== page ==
Note the inconsistencies in the rotation of the wheel shown by the arrows. This wheel used to be the output for the seconds hand. This is now buffered by the spiral spring (within circle), allowing the indexing seconds count wheel to accurately display jump seconds from the former erratic two seconds output wheel caused by the remontoire reloading cycle. By creating this indexing wheel and spiral spring buffer we have achieved two goals: First was to have a reliable seconds hand output. However, before this change the pendulums as they are designed have a two second period (4 second cycle) meaning that the second hand, even if not erratic, would jump every two seconds. However, the feedback from the remontoire reloading cycle was also causing the hand to act erratically, floating, even skipping a second or going backwards! Not an acceptable situation. The spiral spring and what looks like an escapement wheel, but is actually an indexing wheel, is now the output for the seconds hand achieving a reliable period, but even better, changing the period from a two second to a true one second jump, making the time dial look like a conventional regulator, even though it has a two second pendulum. We chose the two second pendulum because it has a better visual, almost hypnotic effect on the viewer compared to a one second period and I was content to have the seconds hand jump every two seconds. But with this design change we have solved the erratic feedback problem and have given the time dial seconds hand the advantage of a one second readout without losing the two second pendulum period. A rare win-win in engineering design.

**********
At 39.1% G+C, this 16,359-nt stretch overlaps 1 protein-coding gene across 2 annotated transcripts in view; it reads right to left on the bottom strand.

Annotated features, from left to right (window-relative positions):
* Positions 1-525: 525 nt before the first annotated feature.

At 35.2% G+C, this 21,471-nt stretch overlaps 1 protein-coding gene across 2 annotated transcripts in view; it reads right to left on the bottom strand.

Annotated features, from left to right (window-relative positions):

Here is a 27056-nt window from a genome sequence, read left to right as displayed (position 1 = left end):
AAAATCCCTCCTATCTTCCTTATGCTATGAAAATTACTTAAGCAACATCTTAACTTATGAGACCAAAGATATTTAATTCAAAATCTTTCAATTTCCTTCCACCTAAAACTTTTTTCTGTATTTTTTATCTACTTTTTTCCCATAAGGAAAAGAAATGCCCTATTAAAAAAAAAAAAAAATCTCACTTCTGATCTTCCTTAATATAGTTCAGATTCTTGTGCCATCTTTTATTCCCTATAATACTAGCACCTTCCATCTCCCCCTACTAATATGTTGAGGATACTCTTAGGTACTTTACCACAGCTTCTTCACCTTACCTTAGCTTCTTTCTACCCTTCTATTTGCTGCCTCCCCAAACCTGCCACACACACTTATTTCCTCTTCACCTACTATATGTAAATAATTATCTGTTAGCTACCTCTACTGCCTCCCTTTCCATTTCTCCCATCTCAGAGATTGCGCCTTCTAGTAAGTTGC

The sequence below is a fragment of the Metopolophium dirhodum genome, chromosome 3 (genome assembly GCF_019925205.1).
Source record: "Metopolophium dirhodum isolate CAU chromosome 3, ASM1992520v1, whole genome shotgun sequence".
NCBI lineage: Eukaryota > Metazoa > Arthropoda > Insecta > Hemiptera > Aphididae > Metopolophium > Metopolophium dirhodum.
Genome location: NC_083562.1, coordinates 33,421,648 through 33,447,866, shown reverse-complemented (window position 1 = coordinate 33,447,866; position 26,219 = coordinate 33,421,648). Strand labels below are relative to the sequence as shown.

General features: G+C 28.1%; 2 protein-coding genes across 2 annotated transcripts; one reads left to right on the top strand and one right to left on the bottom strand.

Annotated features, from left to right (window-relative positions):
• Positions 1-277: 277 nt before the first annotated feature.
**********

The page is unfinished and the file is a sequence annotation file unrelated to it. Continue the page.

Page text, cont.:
In this video one sees what looks like an unusual escapement. This is not an escapement but a count wheel. The pallet fork is controlled by the two second compound pendulums so it takes four seconds for the fork to make a full back and forth swing; since the fork has a pair of two separate pallets, these four pallets divide the four second pendulum cycle into four individual contacts with the count wheel, that wheel is connected to the second hand resulting in a true jump seconds from a two seconds pendulum swing (one half cycle). Think of this as a 'reverse coup perdu' device since a typical coup perdu creates a one second dial readout from a half-second pendulum, the words are French for "lost beat" since only every other beat is recorded on the dial. In this case we have a "gained beat" perhaps the French translation could be "battement gagné"? A complete explanation can be found in last month's April installment Look carefully at the movement of the seconds hand in comparison to the twin Harrison grasshopper escapement wheels to the right of the dial and one sees how two jump seconds are generated on the dial for each two second long beat of those escapements. Also turn up the volume during the last frame of the video! This is the first video where one can clearly hear the many different sounds the machine makes, when not striking. It now has what one would expect as a regular 'tick tock'. The grasshopper escapement was always virtually silent. The video was taken close up when the background noise was low so some of the clicking and whirling can be heard.